The First Automated Insulin System for Type-1 Diabetes

“This is a historic milestone,” said Aaron Kowalski, chief mission officer of JDRF, the organization that helps fund the research of the newly approved Medtronic MiniMed 670G hybrid closed loop system (consisting of an insulin pump and CGM (continuous glucose monitor)).

The hybrid solution removes the risk of  “error-prone adjustments,” which is common when the devices operate separately. 

If blood sugar levels are consistently high over long periods of time, organ damage is likely to occur, while low blood sugar levels can lead to unconsciousness. The previous model would shut down the pump if blood sugar levels dropped too low, but the MiniMed 670G predicts the drop in sugar and prevents these life threatening issues completely.

This is monumental news for Type 1 diabetics, who are reliant on their injections or pumps due to the lack of insulin production in their bodies. The approval of the MiniMed 670G offers Type 1 diabetics a new lease on life.  The MiniMed is being considered the first “artificial pancreas” system.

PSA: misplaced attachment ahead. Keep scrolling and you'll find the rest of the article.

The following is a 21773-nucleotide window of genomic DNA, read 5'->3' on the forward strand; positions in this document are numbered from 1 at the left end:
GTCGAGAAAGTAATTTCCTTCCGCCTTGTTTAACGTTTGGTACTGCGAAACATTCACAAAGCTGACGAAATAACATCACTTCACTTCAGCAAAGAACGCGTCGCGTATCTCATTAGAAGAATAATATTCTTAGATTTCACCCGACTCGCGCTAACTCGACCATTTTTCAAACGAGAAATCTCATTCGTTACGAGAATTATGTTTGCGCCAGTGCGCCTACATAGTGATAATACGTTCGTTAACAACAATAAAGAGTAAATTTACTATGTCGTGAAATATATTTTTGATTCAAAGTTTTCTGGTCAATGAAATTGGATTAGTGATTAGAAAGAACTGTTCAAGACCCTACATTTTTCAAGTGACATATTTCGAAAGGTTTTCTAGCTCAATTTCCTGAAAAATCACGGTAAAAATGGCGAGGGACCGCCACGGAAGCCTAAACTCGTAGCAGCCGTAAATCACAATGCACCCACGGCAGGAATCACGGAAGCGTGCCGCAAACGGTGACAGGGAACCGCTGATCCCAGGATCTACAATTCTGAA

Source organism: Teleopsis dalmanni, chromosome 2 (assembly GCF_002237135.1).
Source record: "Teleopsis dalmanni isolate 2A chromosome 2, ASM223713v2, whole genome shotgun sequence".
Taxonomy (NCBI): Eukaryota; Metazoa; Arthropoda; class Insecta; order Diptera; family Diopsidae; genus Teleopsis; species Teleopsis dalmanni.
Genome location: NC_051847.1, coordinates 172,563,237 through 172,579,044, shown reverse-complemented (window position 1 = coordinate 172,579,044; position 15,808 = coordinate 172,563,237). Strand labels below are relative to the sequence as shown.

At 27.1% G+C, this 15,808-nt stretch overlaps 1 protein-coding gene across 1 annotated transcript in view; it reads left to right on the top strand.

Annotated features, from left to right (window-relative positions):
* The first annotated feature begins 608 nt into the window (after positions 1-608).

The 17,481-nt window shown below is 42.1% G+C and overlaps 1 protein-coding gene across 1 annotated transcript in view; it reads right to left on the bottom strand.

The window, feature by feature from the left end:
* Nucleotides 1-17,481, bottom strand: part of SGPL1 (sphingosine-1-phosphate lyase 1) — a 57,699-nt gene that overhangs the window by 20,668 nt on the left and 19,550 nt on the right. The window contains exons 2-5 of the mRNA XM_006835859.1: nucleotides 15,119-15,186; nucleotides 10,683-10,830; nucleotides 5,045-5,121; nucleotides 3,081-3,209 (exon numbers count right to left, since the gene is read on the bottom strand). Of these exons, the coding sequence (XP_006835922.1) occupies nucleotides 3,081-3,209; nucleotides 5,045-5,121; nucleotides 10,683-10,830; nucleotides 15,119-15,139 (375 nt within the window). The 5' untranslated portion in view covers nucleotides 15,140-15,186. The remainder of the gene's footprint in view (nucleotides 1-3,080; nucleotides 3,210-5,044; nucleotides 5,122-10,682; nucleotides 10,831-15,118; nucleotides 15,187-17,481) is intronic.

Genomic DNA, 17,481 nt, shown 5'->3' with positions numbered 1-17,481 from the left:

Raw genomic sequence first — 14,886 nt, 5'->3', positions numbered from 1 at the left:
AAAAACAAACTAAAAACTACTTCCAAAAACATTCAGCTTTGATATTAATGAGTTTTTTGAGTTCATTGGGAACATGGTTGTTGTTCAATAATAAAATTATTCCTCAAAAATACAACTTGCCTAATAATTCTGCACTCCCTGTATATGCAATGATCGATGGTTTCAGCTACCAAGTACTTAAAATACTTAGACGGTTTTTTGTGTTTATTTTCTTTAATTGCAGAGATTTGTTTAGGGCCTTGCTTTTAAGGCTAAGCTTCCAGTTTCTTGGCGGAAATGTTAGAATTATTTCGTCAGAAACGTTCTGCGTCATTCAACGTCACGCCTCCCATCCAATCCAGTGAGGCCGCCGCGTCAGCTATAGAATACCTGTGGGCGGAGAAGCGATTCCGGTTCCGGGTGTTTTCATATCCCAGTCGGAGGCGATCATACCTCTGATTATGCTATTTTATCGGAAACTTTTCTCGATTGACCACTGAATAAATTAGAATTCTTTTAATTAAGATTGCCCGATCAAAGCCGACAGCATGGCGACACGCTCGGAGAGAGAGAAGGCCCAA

It is labeled as a hybrid because it is not a fully closed loop: users still need to signal if they’re about to eat and estimate the number of carbs they will ingest, so the device can measure how much insulin to produce. There is still a chance for mistakes, however, the MiniMed 670G can predict a miscount and correct it automatically. Users can now sleep soundly, without worrying about their levels. 

There are some challenges: insulin injected under the skin takes too long to work and these devices need a signal prior to eating. Researchers are trying to create a faster device that can deliver insulin directly without the lag time. The faster a device can work, the closer it will come to a “closed loop” system. Another issue is the device’s “wearability.” The company is trying to create an even smaller device to make it more comfortable for users. At this time, the MiniMed 670G is only approved for people ages 14 years or older, however, the JDRF is researching its effectiveness on children 7 to 13 years of age.  

The financial downside of the device is that Medicare does not cover CGM technology. Users will have to give up their devices, or pay out of pocket when they reach 65 years of age. The JDRF is lobbying to change insurance coverage issues as well as educate potential users about the advantages of the new diabetes technologies on the market today. 

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